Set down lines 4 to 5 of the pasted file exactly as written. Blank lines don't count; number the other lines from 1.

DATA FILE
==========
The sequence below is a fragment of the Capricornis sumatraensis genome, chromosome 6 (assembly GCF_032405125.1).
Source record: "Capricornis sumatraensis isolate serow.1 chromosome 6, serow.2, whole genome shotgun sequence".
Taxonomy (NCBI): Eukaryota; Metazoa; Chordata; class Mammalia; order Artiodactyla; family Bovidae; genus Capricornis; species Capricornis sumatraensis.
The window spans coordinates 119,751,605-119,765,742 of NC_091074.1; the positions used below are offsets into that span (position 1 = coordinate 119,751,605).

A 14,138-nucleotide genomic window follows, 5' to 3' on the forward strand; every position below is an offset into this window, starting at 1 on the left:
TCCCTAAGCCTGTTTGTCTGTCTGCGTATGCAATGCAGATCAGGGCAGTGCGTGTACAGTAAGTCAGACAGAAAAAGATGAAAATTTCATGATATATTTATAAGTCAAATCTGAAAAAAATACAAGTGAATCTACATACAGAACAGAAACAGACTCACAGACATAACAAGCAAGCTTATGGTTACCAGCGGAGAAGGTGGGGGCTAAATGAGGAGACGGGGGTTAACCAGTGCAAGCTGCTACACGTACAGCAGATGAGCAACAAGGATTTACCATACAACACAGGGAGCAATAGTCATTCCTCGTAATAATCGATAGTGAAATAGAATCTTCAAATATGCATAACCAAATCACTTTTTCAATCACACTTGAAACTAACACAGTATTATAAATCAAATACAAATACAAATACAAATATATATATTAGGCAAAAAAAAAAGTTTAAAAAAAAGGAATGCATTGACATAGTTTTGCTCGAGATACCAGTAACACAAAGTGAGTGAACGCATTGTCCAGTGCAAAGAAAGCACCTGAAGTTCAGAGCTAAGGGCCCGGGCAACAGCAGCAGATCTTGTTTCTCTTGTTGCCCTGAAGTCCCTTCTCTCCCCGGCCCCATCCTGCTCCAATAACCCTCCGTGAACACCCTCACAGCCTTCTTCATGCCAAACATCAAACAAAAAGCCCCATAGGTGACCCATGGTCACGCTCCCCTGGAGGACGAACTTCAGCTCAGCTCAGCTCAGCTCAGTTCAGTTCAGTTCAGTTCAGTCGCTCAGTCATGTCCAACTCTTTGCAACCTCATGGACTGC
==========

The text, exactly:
The window spans coordinates 119,751,605-119,765,742 of NC_091074.1; the positions used below are offsets into that span (position 1 = coordinate 119,751,605).

A 14,138-nucleotide genomic window follows, 5' to 3' on the forward strand; every position below is an offset into this window, starting at 1 on the left: